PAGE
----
Eliot: U.S. has key interest in British vote (7-6-45)

Youngstown Vindicator (July 6, 1945)


Eliot: U.S. has key interest in British vote

Americans should hope election is decisive one way or another
By Maj. George Fielding Eliot

It is now almost commonplace to say that this war is a total and global war. We read these words and pass them by as accepted facts. But they have a meaning not only for present necessities but for future politics – both military and political.

Hereafter the policymakers of every great power must think and plan in global terms. time was when the Monroe Doctrine was a sufficient basis for American security; it is so no longer. Defense cannot be hemispheric, as two global wars have demonstrated to us.

It is within the framework of the global strategy which must guide our future policy that we must consider the demonstrated fact that the United Sates and British Commonwealth form a strategic unit of worldwide proportions. That Canada’s security is indistinguishable from our own, all Americans are ready to admit. But we must look beyond the hemisphere; we must realize that if we are to play an active part in world affairs, we must be prepared to use our power to support our policy.

Works both ways

It can be said with truth that without our help. Britain could not have emerged victorious from this war. It can also be said with truth that without British help we should have four ourselves isolated, struggling alone against a world in the grip of German and Japanese militarism.

This is not the first time that I have pointed out the significance of the great success of the combined chiefs of staff. As an instrument of military command, it was not perfect, but it worked, and worked well, because it fitted the strategic facts with which it had to deal – because the power of America and the British nations is so arranged and distributed that it does form a strategic unit and can be best used if it is so considered and directed.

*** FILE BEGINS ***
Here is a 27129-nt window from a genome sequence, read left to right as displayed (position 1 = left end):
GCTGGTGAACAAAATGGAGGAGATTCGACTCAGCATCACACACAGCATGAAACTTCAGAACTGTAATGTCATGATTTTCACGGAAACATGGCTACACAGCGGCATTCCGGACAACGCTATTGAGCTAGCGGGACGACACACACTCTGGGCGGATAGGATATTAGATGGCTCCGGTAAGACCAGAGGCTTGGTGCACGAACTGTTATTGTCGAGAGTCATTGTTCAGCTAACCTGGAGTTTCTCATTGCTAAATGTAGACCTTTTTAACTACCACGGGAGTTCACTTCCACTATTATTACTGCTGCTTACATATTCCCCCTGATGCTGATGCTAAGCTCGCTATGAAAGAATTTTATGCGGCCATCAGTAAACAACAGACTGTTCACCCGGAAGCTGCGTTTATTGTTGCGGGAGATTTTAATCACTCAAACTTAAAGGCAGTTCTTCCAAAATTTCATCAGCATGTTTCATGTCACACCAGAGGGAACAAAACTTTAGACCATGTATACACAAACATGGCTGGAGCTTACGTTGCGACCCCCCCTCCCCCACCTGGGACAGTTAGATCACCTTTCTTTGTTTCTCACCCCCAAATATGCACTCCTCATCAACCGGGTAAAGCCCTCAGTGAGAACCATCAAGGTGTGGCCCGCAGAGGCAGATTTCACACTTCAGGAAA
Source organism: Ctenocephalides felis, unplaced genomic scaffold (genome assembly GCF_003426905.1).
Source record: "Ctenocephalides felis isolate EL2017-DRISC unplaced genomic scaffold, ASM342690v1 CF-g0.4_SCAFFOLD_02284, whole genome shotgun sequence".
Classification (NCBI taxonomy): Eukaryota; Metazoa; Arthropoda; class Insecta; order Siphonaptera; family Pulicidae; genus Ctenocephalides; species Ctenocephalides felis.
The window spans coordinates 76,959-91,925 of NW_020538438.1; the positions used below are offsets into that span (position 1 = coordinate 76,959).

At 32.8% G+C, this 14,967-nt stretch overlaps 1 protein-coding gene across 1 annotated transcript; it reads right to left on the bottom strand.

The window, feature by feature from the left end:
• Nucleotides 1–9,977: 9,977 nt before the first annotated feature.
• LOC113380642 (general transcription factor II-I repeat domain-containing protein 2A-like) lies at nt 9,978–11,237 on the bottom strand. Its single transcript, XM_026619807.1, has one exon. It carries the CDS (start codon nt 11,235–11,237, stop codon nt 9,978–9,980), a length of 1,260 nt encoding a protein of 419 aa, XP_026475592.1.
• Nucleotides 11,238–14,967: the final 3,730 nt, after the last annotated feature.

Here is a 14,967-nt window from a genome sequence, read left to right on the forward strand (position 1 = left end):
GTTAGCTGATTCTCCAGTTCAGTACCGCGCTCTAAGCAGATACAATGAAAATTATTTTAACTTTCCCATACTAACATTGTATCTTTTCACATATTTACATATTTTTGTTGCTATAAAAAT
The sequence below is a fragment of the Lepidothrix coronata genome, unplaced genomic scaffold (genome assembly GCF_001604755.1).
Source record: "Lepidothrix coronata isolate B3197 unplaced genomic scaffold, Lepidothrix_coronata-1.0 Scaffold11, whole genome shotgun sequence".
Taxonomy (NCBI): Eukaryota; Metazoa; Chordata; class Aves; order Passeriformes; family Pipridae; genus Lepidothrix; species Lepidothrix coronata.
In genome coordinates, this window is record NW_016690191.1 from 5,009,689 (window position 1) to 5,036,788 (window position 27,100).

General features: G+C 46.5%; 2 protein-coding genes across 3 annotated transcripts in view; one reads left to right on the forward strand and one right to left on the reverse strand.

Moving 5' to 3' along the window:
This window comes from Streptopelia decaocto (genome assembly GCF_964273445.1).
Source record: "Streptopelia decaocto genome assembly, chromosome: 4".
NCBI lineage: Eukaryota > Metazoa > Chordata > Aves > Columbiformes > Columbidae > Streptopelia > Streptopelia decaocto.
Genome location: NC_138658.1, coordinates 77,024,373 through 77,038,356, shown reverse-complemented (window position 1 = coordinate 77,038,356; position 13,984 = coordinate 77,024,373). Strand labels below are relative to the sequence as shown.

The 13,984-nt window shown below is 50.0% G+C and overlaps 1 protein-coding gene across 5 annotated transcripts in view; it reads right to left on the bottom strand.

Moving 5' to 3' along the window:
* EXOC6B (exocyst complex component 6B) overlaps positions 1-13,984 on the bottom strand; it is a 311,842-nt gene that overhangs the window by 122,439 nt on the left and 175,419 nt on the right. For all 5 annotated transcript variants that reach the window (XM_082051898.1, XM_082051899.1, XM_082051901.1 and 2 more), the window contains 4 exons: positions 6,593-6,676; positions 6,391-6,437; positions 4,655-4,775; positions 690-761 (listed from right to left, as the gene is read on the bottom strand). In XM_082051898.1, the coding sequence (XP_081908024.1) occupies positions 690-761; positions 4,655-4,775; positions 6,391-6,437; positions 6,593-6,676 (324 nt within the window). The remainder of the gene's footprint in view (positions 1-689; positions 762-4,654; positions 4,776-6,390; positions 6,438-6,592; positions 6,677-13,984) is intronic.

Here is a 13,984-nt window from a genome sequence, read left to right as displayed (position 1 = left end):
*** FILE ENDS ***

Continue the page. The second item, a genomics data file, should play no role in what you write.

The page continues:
It is against this background and especially with the development of Anglo-American relations within the future world organization in mind, that Americans should consider the British election.

I do not propose to make any prophecies as to its outcome, in view of the numerous factors of uncertainty. Few British observers are willing to hazard anything more than a guess, and it would be the height of presumption for an American writer to do so.

Need for working majority

But we Americans do have a very definite interest in the result of the election, insofar as it affects the policies of a nation which is very close to us in many ways, and with which we must cooperate closely in the future, for our own good and for the good of the world community.

On one point, at least, we can be definite. We should hope that the result of the British election is decisive, one way or the other; that whichever party assumes the responsibilities of government has a working majority in the House of Commons. To have a condition in which the shift of a few votes might overturn the cabinet at any moment would be the least desirable result from the American point of view.

The British people made an indispensable contribution to the winning of the war; their contribution to making and preserving of the peace will likewise be indispensable. Both for strategic and for political reasons, we have a particular interest in their future. It is to our best interests as well as theirs that in the councils of the world, they shall speak with no uncertain voice.